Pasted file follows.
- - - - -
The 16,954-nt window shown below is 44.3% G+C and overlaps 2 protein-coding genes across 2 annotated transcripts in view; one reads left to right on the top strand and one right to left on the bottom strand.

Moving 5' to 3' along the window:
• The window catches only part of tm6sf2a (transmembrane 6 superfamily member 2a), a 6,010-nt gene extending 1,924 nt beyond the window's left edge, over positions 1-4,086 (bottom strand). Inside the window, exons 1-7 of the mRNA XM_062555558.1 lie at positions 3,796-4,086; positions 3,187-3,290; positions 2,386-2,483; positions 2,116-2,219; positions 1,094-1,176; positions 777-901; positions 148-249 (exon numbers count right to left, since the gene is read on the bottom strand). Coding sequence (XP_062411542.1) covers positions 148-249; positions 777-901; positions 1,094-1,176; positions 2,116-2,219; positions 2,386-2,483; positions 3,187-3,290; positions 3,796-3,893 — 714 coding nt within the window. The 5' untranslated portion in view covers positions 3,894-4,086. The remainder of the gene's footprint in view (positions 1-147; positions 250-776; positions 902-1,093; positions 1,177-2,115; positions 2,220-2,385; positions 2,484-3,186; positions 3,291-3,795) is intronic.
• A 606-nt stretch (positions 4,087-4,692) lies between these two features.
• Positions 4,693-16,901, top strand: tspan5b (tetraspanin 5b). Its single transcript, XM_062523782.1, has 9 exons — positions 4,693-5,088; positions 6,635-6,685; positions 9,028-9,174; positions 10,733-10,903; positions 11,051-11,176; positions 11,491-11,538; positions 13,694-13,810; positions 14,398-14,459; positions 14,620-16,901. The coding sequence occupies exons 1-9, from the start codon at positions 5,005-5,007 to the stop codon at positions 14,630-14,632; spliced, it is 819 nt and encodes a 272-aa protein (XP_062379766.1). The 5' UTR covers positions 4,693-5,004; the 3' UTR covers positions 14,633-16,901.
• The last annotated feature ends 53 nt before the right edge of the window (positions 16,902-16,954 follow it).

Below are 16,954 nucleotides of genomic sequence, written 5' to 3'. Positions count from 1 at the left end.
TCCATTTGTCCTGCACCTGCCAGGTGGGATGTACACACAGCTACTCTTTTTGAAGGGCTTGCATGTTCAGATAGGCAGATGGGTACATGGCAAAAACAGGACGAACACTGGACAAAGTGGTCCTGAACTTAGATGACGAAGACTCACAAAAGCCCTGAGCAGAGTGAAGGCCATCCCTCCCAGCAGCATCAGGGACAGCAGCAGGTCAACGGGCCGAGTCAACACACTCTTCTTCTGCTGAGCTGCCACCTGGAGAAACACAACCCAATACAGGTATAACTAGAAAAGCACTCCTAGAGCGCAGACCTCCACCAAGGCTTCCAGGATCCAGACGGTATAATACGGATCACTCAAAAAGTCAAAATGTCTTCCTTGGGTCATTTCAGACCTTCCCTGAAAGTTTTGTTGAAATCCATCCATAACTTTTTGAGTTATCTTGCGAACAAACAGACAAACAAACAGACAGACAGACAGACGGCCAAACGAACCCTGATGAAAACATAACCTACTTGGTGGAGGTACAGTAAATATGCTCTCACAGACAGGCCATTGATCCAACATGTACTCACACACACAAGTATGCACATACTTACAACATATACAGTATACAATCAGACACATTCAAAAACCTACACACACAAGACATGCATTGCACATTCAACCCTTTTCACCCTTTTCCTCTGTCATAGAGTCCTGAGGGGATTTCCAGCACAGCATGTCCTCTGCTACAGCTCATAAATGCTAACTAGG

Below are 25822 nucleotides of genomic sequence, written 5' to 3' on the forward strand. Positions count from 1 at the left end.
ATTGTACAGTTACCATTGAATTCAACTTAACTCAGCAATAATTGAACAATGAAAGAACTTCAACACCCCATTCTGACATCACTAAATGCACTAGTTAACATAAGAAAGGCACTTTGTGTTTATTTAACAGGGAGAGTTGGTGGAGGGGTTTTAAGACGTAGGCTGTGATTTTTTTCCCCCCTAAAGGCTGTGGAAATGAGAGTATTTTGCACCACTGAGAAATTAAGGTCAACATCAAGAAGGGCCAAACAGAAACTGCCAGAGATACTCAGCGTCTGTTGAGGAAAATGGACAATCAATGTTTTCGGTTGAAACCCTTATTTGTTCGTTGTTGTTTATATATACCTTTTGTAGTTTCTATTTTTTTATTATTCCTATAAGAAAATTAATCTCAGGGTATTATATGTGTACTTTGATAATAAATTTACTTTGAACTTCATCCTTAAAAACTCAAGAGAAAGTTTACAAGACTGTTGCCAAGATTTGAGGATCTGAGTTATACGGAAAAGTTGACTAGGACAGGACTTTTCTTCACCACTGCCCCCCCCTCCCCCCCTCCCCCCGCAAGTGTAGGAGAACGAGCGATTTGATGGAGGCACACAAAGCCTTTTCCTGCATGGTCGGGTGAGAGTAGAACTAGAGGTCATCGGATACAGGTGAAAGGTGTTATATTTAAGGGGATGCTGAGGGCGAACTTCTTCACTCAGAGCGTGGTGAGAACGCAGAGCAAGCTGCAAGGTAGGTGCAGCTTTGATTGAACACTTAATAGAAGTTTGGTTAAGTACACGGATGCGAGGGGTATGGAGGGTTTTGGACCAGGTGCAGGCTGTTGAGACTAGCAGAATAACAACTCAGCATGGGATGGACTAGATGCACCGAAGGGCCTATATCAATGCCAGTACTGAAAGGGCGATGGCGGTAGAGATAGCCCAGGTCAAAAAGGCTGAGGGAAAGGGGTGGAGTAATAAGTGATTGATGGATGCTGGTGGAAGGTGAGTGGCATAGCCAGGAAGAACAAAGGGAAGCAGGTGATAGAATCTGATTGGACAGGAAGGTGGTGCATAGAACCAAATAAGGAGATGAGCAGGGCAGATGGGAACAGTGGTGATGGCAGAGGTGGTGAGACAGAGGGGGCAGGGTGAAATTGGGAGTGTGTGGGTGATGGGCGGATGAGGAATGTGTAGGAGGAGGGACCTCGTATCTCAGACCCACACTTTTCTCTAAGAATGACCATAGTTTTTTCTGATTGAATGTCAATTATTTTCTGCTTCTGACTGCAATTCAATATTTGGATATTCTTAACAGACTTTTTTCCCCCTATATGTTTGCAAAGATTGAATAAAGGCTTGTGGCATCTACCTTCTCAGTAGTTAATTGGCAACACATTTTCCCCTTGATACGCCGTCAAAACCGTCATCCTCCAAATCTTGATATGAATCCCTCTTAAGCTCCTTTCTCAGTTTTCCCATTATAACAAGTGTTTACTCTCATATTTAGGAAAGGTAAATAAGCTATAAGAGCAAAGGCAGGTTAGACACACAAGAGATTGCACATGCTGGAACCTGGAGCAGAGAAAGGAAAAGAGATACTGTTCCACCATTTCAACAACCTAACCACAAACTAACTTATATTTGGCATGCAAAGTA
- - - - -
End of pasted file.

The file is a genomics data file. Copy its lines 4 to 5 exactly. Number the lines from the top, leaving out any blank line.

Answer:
• A 606-nt stretch (positions 4,087-4,692) lies between these two features.
• Positions 4,693-16,901, top strand: tspan5b (tetraspanin 5b). Its single transcript, XM_062523782.1, has 9 exons — positions 4,693-5,088; positions 6,635-6,685; positions 9,028-9,174; positions 10,733-10,903; positions 11,051-11,176; positions 11,491-11,538; positions 13,694-13,810; positions 14,398-14,459; positions 14,620-16,901. The coding sequence occupies exons 1-9, from the start codon at positions 5,005-5,007 to the stop codon at positions 14,630-14,632; spliced, it is 819 nt and encodes a 272-aa protein (XP_062379766.1). The 5' UTR covers positions 4,693-5,004; the 3' UTR covers positions 14,633-16,901.